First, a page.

Sigmar Polke images and biography
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Sigmar Polke

See also: Contemporary/Postmodern Art


Sigmar Polke grew up in East Germany. After moving with his family to West Germany, settling in Wittich, he studied glass painting from 1959 to 1960 at Dusseldorf Kaiserwerth and then transferred to the Academy of Art. With fellow student Gerhard Richter he formulated a Pop inspired "Capital Realist" anti-style of art, appropriating the pictorial short-hand of advertizing. The anarchistic element of the work Polke developed was largely engendered by his mercurial approach. His irreverence for traditional painting techniques and materials and his lack of allegiance to any one mode of representation has established his now-respected reputation as a visual revolutionary. Paganini, an expression of "the difficulty of purging the demons of Nazism" - witness the "hidden" swastikas - is typical of Polke's tendency to accumulate a range of different mediums within one canvas. It is not unusual for Polke to combine household materials and paint, lacquers, pigments, screen print and transparent sheeting in one piece. A complicated "narrative" is often implicit in the multi-layered picture, giving the effect of witnessing the projection of a hallucination or dream through a series of veils.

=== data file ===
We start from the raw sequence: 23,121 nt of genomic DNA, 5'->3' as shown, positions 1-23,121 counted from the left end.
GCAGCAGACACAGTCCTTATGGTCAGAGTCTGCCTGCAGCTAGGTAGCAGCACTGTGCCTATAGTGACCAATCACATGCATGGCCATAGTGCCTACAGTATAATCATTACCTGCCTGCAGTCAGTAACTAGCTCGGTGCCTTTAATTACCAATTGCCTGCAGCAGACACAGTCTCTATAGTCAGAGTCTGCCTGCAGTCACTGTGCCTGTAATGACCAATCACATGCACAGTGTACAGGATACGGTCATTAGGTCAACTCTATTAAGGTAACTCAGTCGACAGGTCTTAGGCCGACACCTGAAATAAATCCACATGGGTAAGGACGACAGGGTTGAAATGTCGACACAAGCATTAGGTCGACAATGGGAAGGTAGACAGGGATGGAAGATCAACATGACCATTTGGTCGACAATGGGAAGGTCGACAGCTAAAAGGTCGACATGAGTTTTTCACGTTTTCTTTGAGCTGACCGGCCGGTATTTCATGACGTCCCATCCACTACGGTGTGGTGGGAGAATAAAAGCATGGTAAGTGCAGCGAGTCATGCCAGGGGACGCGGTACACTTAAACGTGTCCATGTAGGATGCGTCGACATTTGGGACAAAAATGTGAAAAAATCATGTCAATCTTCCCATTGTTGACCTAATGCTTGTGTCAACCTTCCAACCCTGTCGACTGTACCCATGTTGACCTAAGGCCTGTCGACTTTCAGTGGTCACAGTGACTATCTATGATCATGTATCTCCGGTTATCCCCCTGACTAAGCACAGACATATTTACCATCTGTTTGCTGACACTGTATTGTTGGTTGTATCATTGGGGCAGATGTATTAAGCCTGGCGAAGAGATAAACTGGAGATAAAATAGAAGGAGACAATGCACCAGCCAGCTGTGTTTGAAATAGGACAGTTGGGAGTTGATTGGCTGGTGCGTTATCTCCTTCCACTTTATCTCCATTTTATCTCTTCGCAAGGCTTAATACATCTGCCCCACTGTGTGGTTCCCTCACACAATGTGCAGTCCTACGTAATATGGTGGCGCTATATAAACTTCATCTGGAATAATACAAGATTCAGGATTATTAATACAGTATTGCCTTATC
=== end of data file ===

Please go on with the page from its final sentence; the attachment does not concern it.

- From "The A-Z of Art: The World's Greatest and Most Popular Artists and Their Works"

Further reading on Sigmar Polke:


Sigmar Polke Images

1964 Two Palm Trees
1966 Woman at the Mirror
1968 Heron Painting II
1972 Ich mach das schon Jess (I'll Take Care of That, Jess)
1981 Tischruecken (Seance)
1982 Hannibal with his Armoured Elephants
1982 Magnetic Landscape
1982 This is how you sit correctly (after Goya)
1983 Lingua Tertii Imperii
1986 Audacia
1994 Measuring Clothes

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